G7 report states that no stablecoin can be launched in the markets before its parent company has proved its security and reliability. The group of seven (G7) consists of world-leading nations, including the U.S, the U.K, France, Germany, Japan, Canada, and Italy.
The group believes that no stablecoin should have the authority to begin operations unless regulatory bodies have certified its security. G7 thinks that the project must first overcome any legal, challenges, and risks before launching the product. The news was reported on a BBC report that was published this Monday.
However, the report added that overcoming the legal hurdles does not “guarantee” that the project would receive a green light from regulatory bodies.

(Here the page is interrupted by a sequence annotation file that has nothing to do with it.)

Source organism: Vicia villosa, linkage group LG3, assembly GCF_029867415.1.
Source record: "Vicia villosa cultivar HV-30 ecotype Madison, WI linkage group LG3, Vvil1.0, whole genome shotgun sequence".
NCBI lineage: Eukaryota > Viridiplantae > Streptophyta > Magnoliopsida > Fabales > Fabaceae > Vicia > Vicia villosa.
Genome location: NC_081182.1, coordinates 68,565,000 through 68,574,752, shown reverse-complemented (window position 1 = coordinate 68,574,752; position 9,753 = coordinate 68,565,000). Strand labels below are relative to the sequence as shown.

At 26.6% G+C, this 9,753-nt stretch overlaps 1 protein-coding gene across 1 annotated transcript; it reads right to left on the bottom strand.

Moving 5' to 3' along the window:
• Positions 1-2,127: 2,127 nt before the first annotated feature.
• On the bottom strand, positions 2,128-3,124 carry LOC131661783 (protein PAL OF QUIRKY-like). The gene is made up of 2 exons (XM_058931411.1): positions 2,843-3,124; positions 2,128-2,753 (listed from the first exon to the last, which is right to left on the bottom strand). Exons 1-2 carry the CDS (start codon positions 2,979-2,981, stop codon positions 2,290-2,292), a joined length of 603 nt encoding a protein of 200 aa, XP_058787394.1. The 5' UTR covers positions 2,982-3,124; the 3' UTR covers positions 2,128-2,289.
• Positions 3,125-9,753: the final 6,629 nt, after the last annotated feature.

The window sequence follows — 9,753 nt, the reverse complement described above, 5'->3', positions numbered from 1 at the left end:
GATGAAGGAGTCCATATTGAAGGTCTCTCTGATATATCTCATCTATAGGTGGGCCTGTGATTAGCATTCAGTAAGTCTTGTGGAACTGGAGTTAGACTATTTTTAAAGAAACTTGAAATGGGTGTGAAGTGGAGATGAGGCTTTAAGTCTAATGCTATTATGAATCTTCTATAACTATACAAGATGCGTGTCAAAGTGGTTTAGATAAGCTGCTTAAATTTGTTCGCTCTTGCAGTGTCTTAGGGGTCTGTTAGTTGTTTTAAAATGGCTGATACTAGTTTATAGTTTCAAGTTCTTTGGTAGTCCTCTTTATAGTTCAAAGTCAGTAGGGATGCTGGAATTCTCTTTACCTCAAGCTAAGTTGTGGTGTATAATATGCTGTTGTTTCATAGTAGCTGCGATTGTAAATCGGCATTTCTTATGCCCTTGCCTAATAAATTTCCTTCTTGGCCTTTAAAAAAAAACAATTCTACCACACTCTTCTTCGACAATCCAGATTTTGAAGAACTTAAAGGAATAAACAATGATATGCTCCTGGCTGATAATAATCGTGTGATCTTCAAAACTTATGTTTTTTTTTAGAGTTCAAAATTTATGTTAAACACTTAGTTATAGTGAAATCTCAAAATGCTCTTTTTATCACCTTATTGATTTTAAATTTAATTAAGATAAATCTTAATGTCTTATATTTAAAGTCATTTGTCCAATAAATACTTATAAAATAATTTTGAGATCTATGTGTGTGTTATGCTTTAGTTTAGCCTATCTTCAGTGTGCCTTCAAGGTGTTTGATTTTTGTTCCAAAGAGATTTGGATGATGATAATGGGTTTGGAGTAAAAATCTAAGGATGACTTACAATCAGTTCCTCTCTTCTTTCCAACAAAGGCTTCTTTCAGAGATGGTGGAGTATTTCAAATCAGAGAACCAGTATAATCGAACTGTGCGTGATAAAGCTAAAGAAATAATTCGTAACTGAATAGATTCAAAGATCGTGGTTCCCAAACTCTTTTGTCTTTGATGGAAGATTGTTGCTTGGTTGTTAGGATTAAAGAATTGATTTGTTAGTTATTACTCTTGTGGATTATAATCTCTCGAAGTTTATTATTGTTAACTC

Facebook’s Libra has been the center of attention since its announcement earlier this year. The project has shaken regulatory bodies across the globe, as it seems terrifying to countries worldwide. Furthermore, Facebook’s reputation has not done the project any favors as legislators wonder if such a company should be allowed any more power than it currently holds.
G7 to present a report at IMF
The G7 created a task force when Libra was created. The task force is dedicated to stablecoin projects and researches them. The group submitted the report that will be presented to finance ministers at the International Monetary Fund (IMF) annual meetings.
The report read that global stablecoins that have the potential to “scale rapidly” bring a lot of regulatory challenges. Facebook’s Libra is not the only project that is under scrutiny. Reportedly JPMorgan’s stablecoin JPM Coin is also likely to be under examination.